In the month of January, 1693, Count de Frontenac, governor of Canada, dispatched a force from Montreal with orders to invest and destroy the Mohawk castles, and commit as great ravages as possible around Fort Orange.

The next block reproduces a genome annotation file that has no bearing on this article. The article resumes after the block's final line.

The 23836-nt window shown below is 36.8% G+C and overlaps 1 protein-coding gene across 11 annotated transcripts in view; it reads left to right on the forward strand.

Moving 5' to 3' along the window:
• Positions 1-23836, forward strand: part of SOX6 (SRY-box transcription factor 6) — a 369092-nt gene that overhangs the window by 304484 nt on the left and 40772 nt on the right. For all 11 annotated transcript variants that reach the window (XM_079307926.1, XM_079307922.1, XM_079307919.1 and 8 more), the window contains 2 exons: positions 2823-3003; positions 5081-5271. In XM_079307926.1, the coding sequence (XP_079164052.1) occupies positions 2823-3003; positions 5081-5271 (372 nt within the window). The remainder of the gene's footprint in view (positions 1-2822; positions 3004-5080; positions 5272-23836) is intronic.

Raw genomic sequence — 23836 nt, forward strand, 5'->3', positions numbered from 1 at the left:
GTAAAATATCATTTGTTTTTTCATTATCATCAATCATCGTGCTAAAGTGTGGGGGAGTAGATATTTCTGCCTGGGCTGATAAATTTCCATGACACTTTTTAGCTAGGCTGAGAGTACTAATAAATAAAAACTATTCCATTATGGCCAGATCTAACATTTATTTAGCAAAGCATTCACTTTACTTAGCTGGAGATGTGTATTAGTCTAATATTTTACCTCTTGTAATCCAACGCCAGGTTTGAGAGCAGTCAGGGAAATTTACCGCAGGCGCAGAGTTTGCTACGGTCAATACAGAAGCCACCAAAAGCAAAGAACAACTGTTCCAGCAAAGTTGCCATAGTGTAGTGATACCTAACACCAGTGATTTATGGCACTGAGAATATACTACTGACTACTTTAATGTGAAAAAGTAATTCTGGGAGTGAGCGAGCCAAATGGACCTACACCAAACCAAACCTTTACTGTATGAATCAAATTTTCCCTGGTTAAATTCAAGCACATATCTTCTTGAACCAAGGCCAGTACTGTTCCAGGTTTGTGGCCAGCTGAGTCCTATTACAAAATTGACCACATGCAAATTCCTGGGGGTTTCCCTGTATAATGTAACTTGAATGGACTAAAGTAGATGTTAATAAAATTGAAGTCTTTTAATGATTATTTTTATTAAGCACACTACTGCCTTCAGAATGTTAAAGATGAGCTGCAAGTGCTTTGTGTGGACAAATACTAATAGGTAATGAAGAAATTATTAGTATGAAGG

This expedition was under the command of De Manteth Courtemanche and La Nuoe. All the Canadian mission Indians were invited to join it, - the Iroquois of the Saut and mountain; Abenakis, froth the Chaudiere; Hurons, from Lorette; and Algonquins, from Three Rivers. A hundred regular soldiers were added, and a large band of Canadian voyageurs. The whole force mustered six hundred and twenty-five men. They left Chambly at the end of January, and pushed southward on snow-shoes. Their way was over the ice of Lake Champlain, and so on to the Mohawk country. At night, in squads of twelve or more, they bivouacked in the forest; they dug away the snow in a circle and covered the bare earth with hemlock boughs, built a fire in the middle, and sat around it. It was sixteen days before they reached the two lower Mohawk towns, which were a quarter of a league apart. They surrounded one town on the night of the 16th of February, and waited in silence till the voices within were hushed, when they attacked the place, capturing all the inhabitants without resistance. They then marched to the next town, reached it at evening, and hid in the neighboring woods. Through all the early evening they heard the whoops and songs of the warriors within who were dancing the war-dance. The Mohawks had posted no sentinels; and one of the French Indians, scaling the palisade, opened the gate to his comrades. The fight was short but bloody. Twenty or thirty Mohawks were killed, and nearly three hundred captured, chiefly women and children. After burning the last Mohawk town the French and their Indian allies began their retreat, encumbered with a long train of prisoners. It was the intent of the French to push on to Schenectady and Albany, but they were overruled by the Indian chiefs, who represented that the number of the prisoners was so great they would prevent them from making any farther advances. In the mean time the whole country had become alarmed. Lieut. John Schuyler and fifty-five horse marched from Albany to Schenectady. These were quickly followed by Major Schuyler, who sent out scouts to watch the enemy's movements. The English crossed the Mohawk, started in pursuit of the enemy with two hundred and seventy-three men, marched twelve miles, and encamped. At one o'clock the next morning they broke camp and marched till six o'clock A.M., when they were advised that the Canadians were eight miles distant. At four o'clock P.M. the English forces marched to a place near Tribes hill, where the invaders had remained the night before. On Tuesday, the 15th, they received a reinforcement of Mohawks, who had come down from the upper country, and they marched about ten miles to a place near Galway, where they halted and sent spies to discover the enemy. On Thursday, the 17th, they marched in the morning to the place where the French had previously encamped, near Greenfield Centre. Two miles farther on they learned, through a Christian Indian boy, that the French were then within three miles. They then marched and encamped within a mile of the enemy, where the French had built a fort, Indian fashion, near what is now known as the Stiles' tavern, in Wilton, on the eastern border of the Palmerton mountains. The English soon appeared before the fortified camp of the French. The forest at once rang with the war-whoops of the savages, and the English Indians set at work to intrench themselves with felled trees. The French and the Indian allies sallied to dislodge them. The attack was fierce and the resistance equally so. With the French, a priest of the Mission of the Mountain, named Gay, was in the thick of the fight; and, when he saw his neophytes run, he threw himself before them, crying, "What are you afraid of? We are fighting with infidels, who have nothing human but the shape. Have you forgotten that the Holy Virgin is our leader and our protector, and that you are subjects of the King of France, whose name makes all Europe tremble?" Three times the French renewed the attack in vain. They then gave over the attempt and lay quietly behind their barricade of trees. So did their English opponents also. The morning was dark and dreary; a drifting snow-storm filled the air. The English were out of provisions and in a starving condition. The Indians, however, did not want for food, having resources unknown to their white friends. Schuyler was invited to taste some broth which they had prepared, but his appetite was spoiled when he saw them ladle a man's hand out of the kettle. The Indians were making their breakfast on the bodies of the dead Frenchmen.